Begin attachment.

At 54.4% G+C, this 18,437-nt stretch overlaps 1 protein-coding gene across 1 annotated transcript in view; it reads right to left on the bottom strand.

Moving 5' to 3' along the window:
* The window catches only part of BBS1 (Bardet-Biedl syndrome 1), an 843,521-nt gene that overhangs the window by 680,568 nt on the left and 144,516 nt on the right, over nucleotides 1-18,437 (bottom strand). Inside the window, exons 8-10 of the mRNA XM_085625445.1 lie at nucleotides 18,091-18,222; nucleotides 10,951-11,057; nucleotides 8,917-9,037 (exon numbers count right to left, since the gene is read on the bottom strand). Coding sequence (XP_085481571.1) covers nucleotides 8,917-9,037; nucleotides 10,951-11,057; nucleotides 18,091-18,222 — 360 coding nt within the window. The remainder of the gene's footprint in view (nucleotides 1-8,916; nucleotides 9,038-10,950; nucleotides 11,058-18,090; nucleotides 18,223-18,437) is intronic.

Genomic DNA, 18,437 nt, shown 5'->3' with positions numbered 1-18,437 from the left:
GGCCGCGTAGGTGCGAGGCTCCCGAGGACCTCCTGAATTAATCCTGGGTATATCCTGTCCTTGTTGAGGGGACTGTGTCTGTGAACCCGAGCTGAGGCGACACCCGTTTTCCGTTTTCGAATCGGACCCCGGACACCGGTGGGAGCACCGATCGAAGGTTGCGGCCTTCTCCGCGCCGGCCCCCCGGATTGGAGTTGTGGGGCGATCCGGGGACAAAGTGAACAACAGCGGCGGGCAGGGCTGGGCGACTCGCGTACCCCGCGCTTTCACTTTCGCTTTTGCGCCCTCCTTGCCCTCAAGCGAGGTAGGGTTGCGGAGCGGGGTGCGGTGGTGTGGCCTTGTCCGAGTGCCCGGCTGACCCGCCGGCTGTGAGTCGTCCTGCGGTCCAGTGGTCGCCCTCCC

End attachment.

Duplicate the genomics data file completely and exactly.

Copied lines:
At 54.4% G+C, this 18,437-nt stretch overlaps 1 protein-coding gene across 1 annotated transcript in view; it reads right to left on the bottom strand.

Moving 5' to 3' along the window:
* The window catches only part of BBS1 (Bardet-Biedl syndrome 1), an 843,521-nt gene that overhangs the window by 680,568 nt on the left and 144,516 nt on the right, over nucleotides 1-18,437 (bottom strand). Inside the window, exons 8-10 of the mRNA XM_085625445.1 lie at nucleotides 18,091-18,222; nucleotides 10,951-11,057; nucleotides 8,917-9,037 (exon numbers count right to left, since the gene is read on the bottom strand). Coding sequence (XP_085481571.1) covers nucleotides 8,917-9,037; nucleotides 10,951-11,057; nucleotides 18,091-18,222 — 360 coding nt within the window. The remainder of the gene's footprint in view (nucleotides 1-8,916; nucleotides 9,038-10,950; nucleotides 11,058-18,090; nucleotides 18,223-18,437) is intronic.

Genomic DNA, 18,437 nt, shown 5'->3' with positions numbered 1-18,437 from the left:
GGCCGCGTAGGTGCGAGGCTCCCGAGGACCTCCTGAATTAATCCTGGGTATATCCTGTCCTTGTTGAGGGGACTGTGTCTGTGAACCCGAGCTGAGGCGACACCCGTTTTCCGTTTTCGAATCGGACCCCGGACACCGGTGGGAGCACCGATCGAAGGTTGCGGCCTTCTCCGCGCCGGCCCCCCGGATTGGAGTTGTGGGGCGATCCGGGGACAAAGTGAACAACAGCGGCGGGCAGGGCTGGGCGACTCGCGTACCCCGCGCTTTCACTTTCGCTTTTGCGCCCTCCTTGCCCTCAAGCGAGGTAGGGTTGCGGAGCGGGGTGCGGTGGTGTGGCCTTGTCCGAGTGCCCGGCTGACCCGCCGGCTGTGAGTCGTCCTGCGGTCCAGTGGTCGCCCTCCC